After months of media silence, Kazakh Prime Minister Karim Masimov recently launched a major PR drive. Many analysts are linking the PM's move to the government's new media policy - and a strategy to drown out rivals amid the administration's poor performance. But some journalists see Masimov's campaign as a precursor to a run for president.
Masimov, Kazakhstan's longest-running premier, started his publicity blitz this summer.
The man rumoured to be one of the most influential figures in the governing elite revived his old social media accounts and created new ones. He also embarked on a well-publicised campaign to visit all of the country's regions. Masimov used his new Instagram account to post photos and videos of himself cycling and taking part in a duathlon with other officials; playing hockey with Russian PM Dmitry Medvedev; and visiting Kazakh museums, memorials and other sites.
Masimov even tweeted that he would ask Medvedev to consider returning Kazakh relics - the heads of Kazakhstan's national hero Keyki Batyr and Sultan Kenesary Kasymov.
The premier's PR campaign extended to inviting blogger and independent journalist Denis Krivosheyev on his trips around the country. Krivosheyev, who is often critical of the government, said before the invitation he never expected to interview Masimov. The blogger added that the campaign is the premier's reaction to the public desire for a "show rather than boring declarations".
New policy for "silent ministers"
Some pundits agree that Masimov's activities could be part of Kazakh President Nursultan Nazarbayev's new communication policy, adopted following land protests in March and April.
The cornerstone of the policy, the newly created Information and Communications Ministry, had raised fears the government sought to monitor and obstruct protest activity.
Over the past few months, however, the result has been a stronger focus on the government's media outreach, which the president has called using the media to "maintain domestic political stability" and utilising "cutting edge-expertise when necessary".
Analyst Serik Maleyev noted that, following the land protests, Nazarbayev "probably became tired of taking the blame for others" and "serving as a permanent speech-writer for his silent ministers".
The government's new strategy, according to Maleyev, runs along the lines of "please, ministers, come out to the people and answer all of their difficult questions - not through boring reports, but directly online."
Political analyst Dosym Satpayev agreed that Masimov's frequent media appearances are linked with the growing "protest moods" and "a permanent collapse in communication with the population at all levels, central and regional".
The government "is hoping that Masimov's re-appearance in the media" can deflect public criticism, he told the Kazakhstan edition of Forbes magazine.
Defence against rival clans
Satpayev also suggested that Masimov could be using PR as a "defence" against rivals who are trying "to inflict a blow" on his reputation.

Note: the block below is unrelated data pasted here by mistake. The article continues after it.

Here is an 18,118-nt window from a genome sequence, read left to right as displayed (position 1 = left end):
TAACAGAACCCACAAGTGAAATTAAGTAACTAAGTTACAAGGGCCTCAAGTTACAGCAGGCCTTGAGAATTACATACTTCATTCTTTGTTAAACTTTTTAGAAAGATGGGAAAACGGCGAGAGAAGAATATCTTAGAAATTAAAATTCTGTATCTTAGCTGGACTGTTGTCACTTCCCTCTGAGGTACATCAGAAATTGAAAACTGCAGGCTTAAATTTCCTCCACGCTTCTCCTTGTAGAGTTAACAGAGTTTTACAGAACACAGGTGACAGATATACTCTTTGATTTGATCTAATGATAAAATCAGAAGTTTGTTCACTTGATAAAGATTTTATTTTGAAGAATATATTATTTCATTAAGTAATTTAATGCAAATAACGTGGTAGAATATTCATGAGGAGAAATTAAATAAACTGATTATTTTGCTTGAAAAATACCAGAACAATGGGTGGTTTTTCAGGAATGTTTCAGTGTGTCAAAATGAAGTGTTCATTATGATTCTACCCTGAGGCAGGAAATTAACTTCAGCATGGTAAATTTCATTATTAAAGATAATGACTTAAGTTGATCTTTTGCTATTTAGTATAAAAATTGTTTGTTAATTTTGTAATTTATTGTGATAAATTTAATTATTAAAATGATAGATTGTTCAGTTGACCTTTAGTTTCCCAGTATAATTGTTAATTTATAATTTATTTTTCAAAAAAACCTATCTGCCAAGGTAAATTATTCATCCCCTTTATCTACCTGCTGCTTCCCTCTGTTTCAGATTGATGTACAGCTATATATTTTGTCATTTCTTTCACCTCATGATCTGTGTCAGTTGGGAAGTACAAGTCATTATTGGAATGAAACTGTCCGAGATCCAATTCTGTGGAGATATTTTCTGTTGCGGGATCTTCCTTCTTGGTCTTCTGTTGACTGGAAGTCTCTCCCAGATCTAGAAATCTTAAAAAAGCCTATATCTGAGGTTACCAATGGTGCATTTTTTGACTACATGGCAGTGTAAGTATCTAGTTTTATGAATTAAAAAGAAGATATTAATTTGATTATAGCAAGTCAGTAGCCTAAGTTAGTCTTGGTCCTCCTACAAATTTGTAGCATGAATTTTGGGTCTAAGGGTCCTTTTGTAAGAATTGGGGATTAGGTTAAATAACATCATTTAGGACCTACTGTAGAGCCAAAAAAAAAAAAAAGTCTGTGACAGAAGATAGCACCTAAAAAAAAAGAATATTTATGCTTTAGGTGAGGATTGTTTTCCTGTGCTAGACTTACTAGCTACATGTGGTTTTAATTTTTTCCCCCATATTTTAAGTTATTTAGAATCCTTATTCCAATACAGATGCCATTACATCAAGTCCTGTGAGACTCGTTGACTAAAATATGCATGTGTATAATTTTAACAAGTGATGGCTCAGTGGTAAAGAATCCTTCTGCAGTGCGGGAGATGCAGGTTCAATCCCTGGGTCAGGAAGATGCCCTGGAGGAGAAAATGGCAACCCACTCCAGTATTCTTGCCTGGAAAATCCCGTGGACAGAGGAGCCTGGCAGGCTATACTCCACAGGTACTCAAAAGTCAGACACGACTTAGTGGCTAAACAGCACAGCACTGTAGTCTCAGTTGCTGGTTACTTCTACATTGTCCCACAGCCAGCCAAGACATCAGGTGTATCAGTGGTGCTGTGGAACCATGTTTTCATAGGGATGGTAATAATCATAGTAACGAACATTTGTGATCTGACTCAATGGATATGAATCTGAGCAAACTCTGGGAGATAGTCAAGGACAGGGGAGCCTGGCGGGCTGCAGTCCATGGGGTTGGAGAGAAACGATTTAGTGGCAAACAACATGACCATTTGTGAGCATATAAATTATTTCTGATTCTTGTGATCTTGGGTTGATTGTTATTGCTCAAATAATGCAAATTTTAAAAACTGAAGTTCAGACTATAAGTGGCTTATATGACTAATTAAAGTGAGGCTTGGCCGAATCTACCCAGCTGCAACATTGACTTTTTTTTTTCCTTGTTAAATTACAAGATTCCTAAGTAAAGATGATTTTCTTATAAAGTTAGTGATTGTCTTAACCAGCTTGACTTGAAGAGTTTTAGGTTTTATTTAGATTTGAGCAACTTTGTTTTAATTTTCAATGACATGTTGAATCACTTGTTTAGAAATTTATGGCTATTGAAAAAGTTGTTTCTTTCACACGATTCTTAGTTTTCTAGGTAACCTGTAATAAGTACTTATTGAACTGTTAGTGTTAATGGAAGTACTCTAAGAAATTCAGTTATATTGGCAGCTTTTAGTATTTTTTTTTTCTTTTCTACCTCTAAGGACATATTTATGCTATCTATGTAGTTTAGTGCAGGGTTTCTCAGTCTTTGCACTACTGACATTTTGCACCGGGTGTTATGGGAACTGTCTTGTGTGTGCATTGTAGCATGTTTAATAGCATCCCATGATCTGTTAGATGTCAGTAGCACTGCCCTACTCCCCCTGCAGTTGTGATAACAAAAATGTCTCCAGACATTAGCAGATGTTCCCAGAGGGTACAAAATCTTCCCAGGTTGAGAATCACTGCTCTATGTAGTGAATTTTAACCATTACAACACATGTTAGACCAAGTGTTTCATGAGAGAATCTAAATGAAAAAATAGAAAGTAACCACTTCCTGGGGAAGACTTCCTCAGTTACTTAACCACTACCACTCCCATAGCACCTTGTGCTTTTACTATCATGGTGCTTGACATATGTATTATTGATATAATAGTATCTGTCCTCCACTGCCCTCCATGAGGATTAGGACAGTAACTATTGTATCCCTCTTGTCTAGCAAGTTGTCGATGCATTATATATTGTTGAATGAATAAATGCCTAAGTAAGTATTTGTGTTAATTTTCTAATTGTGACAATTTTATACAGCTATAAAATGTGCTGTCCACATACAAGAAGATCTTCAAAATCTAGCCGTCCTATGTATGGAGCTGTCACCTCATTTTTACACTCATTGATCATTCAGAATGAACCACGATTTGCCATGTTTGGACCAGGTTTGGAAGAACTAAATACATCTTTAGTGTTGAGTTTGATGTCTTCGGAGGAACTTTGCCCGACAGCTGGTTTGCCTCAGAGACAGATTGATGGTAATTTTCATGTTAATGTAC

"Masimov left the media [spotlight] to avoid giving his rivals an excuse to present him as 'as a second sun in the sky [beside the president]'. Now the premier feels that it is quite dangerous to keep silent. It is time to be active, including in the eyes of the president who is clearly displeased with the political and economic situation," Satpayev said.
Journalist Miras Nurmukhambetov also saw a link between Masimov's activities and "the latest flare-up of clan infighting".
"Masimov is independent enough that you can throw stones at him without the fear of hitting the president," the journalist said. He noted that the government's pro-Kremlin rivals are good at this - and have an "information and ideological army equipped with latest Russian technologies and powerful financial assets".
Masimov and Nazarbayev have been showing pro-Russian rivals "that they are in good shape and are delivering a few pre-emptive blows" by adopting a strategy of "defence through offence" he added.
But journalist Nurmukhambetov noted the premier's ability to outmanoeuvre rivals does not mean he could become a successor to Nazarbayev, largely due to his poor Kazakh language skills, the dissatisfaction of some clans and "national-patriotic movements".
Masimov's "damaged" reputation
Masimov has been named as one of a handful of potential successors to Nazarbayev, and journalists have questioned if the PM's media campaign is part of a larger plan to become president.
Tolganay Umbetaliyeva, head of the Central Asian Fund for Democracy Development, believes that Masimov is too unpopular to become president, media campaign notwithstanding.
"His reputation is so damaged that such irregular outbreaks of activity are unlikely to save the situation. I consider all these PR steps to be a fruitless and senseless waste of state money," she said.
Umbetaliyeva warned that if Masimov openly lays claims to the top post it could provoke a public unrest.
"The people will take to the square, moreover, in far larger numbers than even under the land protests," she added.
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